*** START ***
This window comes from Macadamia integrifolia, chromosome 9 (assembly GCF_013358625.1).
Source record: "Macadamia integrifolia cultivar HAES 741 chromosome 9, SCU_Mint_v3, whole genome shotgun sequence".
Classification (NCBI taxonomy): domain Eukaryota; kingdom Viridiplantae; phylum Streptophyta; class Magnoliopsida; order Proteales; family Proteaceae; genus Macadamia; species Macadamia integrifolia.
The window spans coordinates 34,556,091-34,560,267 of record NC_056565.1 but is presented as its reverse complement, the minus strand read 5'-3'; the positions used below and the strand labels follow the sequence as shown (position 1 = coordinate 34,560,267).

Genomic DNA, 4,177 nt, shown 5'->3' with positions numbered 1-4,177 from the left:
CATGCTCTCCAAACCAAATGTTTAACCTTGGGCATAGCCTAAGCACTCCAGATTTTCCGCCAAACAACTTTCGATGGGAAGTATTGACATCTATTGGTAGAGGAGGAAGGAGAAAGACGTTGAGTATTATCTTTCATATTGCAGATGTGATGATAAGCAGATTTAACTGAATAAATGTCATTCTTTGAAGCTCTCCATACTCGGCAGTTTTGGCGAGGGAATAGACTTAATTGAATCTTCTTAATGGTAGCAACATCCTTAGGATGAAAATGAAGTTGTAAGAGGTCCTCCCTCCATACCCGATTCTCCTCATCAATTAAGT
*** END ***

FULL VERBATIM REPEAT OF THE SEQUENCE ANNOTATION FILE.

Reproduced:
This window comes from Macadamia integrifolia, chromosome 9 (assembly GCF_013358625.1).
Source record: "Macadamia integrifolia cultivar HAES 741 chromosome 9, SCU_Mint_v3, whole genome shotgun sequence".
Classification (NCBI taxonomy): domain Eukaryota; kingdom Viridiplantae; phylum Streptophyta; class Magnoliopsida; order Proteales; family Proteaceae; genus Macadamia; species Macadamia integrifolia.
The window spans coordinates 34,556,091-34,560,267 of record NC_056565.1 but is presented as its reverse complement, the minus strand read 5'-3'; the positions used below and the strand labels follow the sequence as shown (position 1 = coordinate 34,560,267).

Genomic DNA, 4,177 nt, shown 5'->3' with positions numbered 1-4,177 from the left:
CATGCTCTCCAAACCAAATGTTTAACCTTGGGCATAGCCTAAGCACTCCAGATTTTCCGCCAAACAACTTTCGATGGGAAGTATTGACATCTATTGGTAGAGGAGGAAGGAGAAAGACGTTGAGTATTATCTTTCATATTGCAGATGTGATGATAAGCAGATTTAACTGAATAAATGTCATTCTTTGAAGCTCTCCATACTCGGCAGTTTTGGCGAGGGAATAGACTTAATTGAATCTTCTTAATGGTAGCAACATCCTTAGGATGAAAATGAAGTTGTAAGAGGTCCTCCCTCCATACCCGATTCTCCTCATCAATTAAGT